Posted on 07 June 2011 by Laxman |  Email |Print

Investors in the United States are expected to outnumber traditional residential property buyers three to one in the next two years, according to a new survey.
The Move Investor survey also suggests local markets will be heating up with renewed investor interest and activity. Compared to a year ago, 62% of investors are paying more attention to home values in their local markets. Only 43.5% say it will be harder to find bargains and 41.5% expect it will be easier to sell their properties in the next six months………………………………………Full Article: Source

Posted on 07 June 2011 by Laxman |  Email |Print

Blackstone Group LP (BX), the biggest private-equity firm, expects more deals in distressed U.S. commercial real estate and says European banks starting to sell troubled property assets present a “sizable” opportunity.
“In the U.S. today I think it’s still a fairly target-rich environment because a lot of assets need to be recapitalized, fixed,” Jonathan Gray, a co-head of the firm’s real estate business, said……………………………………..Full Article: Source

Posted on 07 June 2011 by Laxman |  Email |Print

Lone Star Funds, the real estate investment firm run by John Grayken, raised $5.5 billion for a fund to buy commercial-property assets, according to a person with knowledge of the situation.
Lone Star Real Estate Fund II exceeded its target of $4 billion after attracting investors in recent months, said the person, who asked not to be named because the fund’s closing hasn’t been made public………………………………………Full Article: Source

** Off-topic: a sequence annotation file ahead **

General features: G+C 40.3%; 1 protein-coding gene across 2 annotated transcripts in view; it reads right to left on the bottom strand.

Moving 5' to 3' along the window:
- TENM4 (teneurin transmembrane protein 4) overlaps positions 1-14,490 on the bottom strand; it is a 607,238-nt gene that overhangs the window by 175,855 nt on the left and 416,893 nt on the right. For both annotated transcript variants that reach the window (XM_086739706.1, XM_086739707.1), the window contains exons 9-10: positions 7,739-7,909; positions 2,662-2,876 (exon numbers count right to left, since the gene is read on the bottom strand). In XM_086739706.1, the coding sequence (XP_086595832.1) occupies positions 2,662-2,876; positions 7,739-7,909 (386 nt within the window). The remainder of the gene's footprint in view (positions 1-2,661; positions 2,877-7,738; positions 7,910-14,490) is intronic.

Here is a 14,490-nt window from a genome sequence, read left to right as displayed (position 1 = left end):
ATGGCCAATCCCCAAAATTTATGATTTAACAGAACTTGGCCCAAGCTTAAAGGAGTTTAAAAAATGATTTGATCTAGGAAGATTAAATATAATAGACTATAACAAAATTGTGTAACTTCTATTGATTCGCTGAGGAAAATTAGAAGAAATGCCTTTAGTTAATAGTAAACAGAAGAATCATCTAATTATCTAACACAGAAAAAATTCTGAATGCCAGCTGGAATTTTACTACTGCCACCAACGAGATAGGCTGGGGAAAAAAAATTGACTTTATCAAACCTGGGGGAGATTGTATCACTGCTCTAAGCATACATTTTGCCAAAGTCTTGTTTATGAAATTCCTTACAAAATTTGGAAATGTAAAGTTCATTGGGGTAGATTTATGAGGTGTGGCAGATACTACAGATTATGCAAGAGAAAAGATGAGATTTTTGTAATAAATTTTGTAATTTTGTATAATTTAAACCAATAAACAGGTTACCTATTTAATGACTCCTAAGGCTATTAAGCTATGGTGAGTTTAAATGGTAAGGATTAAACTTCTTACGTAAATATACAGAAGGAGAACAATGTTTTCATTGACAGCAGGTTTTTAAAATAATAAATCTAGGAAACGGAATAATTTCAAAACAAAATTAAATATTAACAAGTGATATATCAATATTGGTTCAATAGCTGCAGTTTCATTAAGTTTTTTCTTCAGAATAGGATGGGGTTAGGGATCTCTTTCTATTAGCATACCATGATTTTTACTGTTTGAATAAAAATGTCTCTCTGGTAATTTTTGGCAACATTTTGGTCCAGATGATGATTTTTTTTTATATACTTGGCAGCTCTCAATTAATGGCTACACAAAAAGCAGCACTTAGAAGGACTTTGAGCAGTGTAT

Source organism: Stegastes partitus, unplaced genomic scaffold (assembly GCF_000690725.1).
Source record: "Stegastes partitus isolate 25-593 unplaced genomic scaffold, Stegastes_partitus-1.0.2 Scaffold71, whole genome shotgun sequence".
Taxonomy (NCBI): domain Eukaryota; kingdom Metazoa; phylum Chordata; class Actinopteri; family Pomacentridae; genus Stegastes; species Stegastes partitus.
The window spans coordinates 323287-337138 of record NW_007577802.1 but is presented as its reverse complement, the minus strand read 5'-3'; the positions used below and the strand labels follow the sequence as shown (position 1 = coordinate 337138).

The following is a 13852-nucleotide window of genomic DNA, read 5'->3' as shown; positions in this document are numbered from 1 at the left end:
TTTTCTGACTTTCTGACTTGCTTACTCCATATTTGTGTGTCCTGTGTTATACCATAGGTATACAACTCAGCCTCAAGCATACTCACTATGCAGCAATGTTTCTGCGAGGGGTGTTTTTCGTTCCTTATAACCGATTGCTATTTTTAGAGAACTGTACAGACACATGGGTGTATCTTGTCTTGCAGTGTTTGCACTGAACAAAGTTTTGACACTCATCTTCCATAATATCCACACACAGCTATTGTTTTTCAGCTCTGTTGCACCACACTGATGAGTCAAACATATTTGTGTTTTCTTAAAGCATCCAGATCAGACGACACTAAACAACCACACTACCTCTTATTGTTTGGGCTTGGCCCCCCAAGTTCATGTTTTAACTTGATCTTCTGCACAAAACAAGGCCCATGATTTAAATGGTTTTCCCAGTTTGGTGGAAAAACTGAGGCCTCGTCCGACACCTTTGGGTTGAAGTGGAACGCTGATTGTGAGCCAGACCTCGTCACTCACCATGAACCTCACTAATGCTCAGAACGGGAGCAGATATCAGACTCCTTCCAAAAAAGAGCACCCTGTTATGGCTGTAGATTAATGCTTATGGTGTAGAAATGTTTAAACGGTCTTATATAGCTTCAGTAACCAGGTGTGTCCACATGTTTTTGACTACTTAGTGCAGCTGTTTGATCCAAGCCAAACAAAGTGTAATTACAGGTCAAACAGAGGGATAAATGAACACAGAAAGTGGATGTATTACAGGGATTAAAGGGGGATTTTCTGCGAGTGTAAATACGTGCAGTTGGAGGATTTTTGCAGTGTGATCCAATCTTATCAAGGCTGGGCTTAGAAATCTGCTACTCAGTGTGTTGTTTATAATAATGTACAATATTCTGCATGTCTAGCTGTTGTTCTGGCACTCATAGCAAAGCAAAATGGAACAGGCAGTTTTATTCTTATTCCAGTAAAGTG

Posted on 07 June 2011 by Laxman |  Email |Print

There’s an ominous warning for Vancouver and Toronto in a U.S. report examining the property crash in that country – development restrictions played a large role in fuelling a housing bubble in large metro centres, the National Centre for Policy Alternatives suggests.
Both Toronto and Vancouver are hemmed in by development restraints – Vancouver has geographic restrictions and Toronto has greenbelt preservation regulations. The report says that as mortgage credit became easier to obtain, people were forced to bid up house prices because there wasn’t enough new inventory to meet demand………………………………………Full Article: Source

Posted on 07 June 2011 by Laxman |  Email |Print

The Brazilian property market is going from strength to strength, with a private investment company predicting 2011 to be the country’s biggest year yet. Obelisk International said that a clear way to gauge the success of a property market is to look at levels of real estate funds, as in Brazil these investment funds are bigger than ever.